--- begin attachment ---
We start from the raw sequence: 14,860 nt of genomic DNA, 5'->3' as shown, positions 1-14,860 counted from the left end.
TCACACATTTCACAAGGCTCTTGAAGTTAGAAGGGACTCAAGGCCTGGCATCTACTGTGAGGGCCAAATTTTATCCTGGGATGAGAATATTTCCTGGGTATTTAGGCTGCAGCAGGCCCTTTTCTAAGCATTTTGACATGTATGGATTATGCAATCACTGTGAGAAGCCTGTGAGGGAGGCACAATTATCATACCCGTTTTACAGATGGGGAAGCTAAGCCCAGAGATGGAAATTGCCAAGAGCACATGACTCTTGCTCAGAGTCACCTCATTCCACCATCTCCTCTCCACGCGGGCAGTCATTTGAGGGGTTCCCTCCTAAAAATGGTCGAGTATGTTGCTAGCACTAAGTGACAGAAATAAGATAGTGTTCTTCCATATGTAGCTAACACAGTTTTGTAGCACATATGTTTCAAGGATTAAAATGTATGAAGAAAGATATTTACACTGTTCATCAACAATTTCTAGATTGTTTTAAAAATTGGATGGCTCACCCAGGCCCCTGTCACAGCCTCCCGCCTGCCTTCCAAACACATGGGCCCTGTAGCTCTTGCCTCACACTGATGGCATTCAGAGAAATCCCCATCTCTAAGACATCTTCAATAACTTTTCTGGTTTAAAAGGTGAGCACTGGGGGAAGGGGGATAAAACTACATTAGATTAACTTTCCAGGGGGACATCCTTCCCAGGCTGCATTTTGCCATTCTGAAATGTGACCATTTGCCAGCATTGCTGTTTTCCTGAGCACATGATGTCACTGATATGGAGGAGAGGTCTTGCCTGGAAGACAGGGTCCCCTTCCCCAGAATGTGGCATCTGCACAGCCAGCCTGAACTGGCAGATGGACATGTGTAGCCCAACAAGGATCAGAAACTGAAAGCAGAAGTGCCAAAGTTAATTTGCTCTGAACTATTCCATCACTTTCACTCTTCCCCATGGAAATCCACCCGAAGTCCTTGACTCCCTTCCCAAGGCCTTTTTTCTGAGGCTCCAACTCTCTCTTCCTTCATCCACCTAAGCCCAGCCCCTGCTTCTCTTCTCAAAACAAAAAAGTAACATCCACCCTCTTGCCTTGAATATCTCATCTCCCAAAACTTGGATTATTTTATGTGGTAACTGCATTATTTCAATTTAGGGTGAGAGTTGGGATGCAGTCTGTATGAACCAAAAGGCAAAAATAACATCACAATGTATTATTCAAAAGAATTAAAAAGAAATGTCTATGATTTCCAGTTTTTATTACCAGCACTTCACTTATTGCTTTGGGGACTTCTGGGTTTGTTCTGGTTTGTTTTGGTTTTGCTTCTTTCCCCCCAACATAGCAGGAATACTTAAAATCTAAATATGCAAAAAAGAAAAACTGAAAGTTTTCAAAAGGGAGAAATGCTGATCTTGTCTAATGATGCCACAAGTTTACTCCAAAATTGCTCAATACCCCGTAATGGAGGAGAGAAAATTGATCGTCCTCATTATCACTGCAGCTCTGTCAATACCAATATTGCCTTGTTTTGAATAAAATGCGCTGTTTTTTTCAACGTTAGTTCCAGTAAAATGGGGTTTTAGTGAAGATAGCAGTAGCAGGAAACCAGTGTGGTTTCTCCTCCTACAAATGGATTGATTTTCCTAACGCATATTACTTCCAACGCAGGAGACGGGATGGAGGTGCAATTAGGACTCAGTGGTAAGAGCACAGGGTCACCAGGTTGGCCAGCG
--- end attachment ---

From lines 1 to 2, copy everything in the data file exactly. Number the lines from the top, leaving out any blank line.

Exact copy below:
We start from the raw sequence: 14,860 nt of genomic DNA, 5'->3' as shown, positions 1-14,860 counted from the left end.
TCACACATTTCACAAGGCTCTTGAAGTTAGAAGGGACTCAAGGCCTGGCATCTACTGTGAGGGCCAAATTTTATCCTGGGATGAGAATATTTCCTGGGTATTTAGGCTGCAGCAGGCCCTTTTCTAAGCATTTTGACATGTATGGATTATGCAATCACTGTGAGAAGCCTGTGAGGGAGGCACAATTATCATACCCGTTTTACAGATGGGGAAGCTAAGCCCAGAGATGGAAATTGCCAAGAGCACATGACTCTTGCTCAGAGTCACCTCATTCCACCATCTCCTCTCCACGCGGGCAGTCATTTGAGGGGTTCCCTCCTAAAAATGGTCGAGTATGTTGCTAGCACTAAGTGACAGAAATAAGATAGTGTTCTTCCATATGTAGCTAACACAGTTTTGTAGCACATATGTTTCAAGGATTAAAATGTATGAAGAAAGATATTTACACTGTTCATCAACAATTTCTAGATTGTTTTAAAAATTGGATGGCTCACCCAGGCCCCTGTCACAGCCTCCCGCCTGCCTTCCAAACACATGGGCCCTGTAGCTCTTGCCTCACACTGATGGCATTCAGAGAAATCCCCATCTCTAAGACATCTTCAATAACTTTTCTGGTTTAAAAGGTGAGCACTGGGGGAAGGGGGATAAAACTACATTAGATTAACTTTCCAGGGGGACATCCTTCCCAGGCTGCATTTTGCCATTCTGAAATGTGACCATTTGCCAGCATTGCTGTTTTCCTGAGCACATGATGTCACTGATATGGAGGAGAGGTCTTGCCTGGAAGACAGGGTCCCCTTCCCCAGAATGTGGCATCTGCACAGCCAGCCTGAACTGGCAGATGGACATGTGTAGCCCAACAAGGATCAGAAACTGAAAGCAGAAGTGCCAAAGTTAATTTGCTCTGAACTATTCCATCACTTTCACTCTTCCCCATGGAAATCCACCCGAAGTCCTTGACTCCCTTCCCAAGGCCTTTTTTCTGAGGCTCCAACTCTCTCTTCCTTCATCCACCTAAGCCCAGCCCCTGCTTCTCTTCTCAAAACAAAAAAGTAACATCCACCCTCTTGCCTTGAATATCTCATCTCCCAAAACTTGGATTATTTTATGTGGTAACTGCATTATTTCAATTTAGGGTGAGAGTTGGGATGCAGTCTGTATGAACCAAAAGGCAAAAATAACATCACAATGTATTATTCAAAAGAATTAAAAAGAAATGTCTATGATTTCCAGTTTTTATTACCAGCACTTCACTTATTGCTTTGGGGACTTCTGGGTTTGTTCTGGTTTGTTTTGGTTTTGCTTCTTTCCCCCCAACATAGCAGGAATACTTAAAATCTAAATATGCAAAAAAGAAAAACTGAAAGTTTTCAAAAGGGAGAAATGCTGATCTTGTCTAATGATGCCACAAGTTTACTCCAAAATTGCTCAATACCCCGTAATGGAGGAGAGAAAATTGATCGTCCTCATTATCACTGCAGCTCTGTCAATACCAATATTGCCTTGTTTTGAATAAAATGCGCTGTTTTTTTCAACGTTAGTTCCAGTAAAATGGGGTTTTAGTGAAGATAGCAGTAGCAGGAAACCAGTGTGGTTTCTCCTCCTACAAATGGATTGATTTTCCTAACGCATATTACTTCCAACGCAGGAGACGGGATGGAGGTGCAATTAGGACTCAGTGGTAAGAGCACAGGGTCACCAGGTTGGCCAGCG